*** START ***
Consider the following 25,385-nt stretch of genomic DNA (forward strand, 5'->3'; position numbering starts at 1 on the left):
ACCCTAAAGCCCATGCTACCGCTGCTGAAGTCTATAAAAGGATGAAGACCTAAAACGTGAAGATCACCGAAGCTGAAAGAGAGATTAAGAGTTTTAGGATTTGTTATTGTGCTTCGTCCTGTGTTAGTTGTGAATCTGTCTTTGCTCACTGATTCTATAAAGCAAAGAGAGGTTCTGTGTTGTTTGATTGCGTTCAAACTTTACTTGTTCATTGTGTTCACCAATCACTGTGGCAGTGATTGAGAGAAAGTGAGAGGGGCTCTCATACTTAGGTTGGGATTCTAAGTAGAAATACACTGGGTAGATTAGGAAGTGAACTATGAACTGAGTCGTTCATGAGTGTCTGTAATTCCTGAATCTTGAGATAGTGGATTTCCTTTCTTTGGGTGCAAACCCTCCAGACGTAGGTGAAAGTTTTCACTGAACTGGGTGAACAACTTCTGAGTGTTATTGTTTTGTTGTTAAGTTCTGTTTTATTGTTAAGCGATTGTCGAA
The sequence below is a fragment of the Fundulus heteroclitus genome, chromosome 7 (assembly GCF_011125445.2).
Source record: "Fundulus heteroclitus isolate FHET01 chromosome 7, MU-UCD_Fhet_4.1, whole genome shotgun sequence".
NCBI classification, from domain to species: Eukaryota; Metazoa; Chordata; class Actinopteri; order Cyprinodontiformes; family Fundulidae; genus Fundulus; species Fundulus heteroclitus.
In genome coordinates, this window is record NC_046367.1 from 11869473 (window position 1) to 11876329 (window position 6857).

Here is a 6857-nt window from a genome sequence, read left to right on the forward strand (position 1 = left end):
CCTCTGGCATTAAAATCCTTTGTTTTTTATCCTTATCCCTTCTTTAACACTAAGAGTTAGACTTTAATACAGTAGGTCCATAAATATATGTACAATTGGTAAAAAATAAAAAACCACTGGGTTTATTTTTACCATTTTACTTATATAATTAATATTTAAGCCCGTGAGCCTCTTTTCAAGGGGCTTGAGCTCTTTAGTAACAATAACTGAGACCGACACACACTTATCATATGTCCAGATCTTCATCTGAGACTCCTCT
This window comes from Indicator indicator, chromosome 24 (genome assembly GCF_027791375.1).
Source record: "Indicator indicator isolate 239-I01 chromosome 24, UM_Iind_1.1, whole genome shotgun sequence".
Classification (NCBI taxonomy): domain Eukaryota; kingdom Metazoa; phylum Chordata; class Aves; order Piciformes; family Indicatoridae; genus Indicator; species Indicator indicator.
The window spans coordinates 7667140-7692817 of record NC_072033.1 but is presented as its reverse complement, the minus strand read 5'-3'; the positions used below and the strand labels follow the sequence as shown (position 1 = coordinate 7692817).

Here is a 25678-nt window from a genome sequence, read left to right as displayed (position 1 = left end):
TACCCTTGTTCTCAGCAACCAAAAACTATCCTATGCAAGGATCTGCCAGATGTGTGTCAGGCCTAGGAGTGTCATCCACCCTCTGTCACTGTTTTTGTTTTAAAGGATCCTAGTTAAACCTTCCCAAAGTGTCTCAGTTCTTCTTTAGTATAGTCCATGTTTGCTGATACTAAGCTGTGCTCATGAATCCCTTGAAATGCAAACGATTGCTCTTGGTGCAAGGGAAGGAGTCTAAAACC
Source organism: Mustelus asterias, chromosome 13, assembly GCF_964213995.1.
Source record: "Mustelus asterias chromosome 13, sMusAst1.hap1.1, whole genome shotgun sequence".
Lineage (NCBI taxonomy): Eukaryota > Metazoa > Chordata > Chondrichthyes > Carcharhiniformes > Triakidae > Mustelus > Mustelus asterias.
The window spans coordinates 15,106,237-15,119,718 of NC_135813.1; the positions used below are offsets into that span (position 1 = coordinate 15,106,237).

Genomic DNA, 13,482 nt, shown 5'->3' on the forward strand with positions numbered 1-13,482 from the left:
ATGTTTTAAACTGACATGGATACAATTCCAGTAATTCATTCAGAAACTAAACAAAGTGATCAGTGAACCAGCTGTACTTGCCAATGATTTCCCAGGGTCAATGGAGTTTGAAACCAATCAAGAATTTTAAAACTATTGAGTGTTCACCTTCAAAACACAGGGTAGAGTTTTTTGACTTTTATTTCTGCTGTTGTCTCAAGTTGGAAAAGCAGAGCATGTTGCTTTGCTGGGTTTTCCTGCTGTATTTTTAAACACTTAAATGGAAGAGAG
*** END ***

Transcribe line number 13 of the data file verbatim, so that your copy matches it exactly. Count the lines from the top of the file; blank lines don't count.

Here is a 25678-nt window from a genome sequence, read left to right as displayed (position 1 = left end):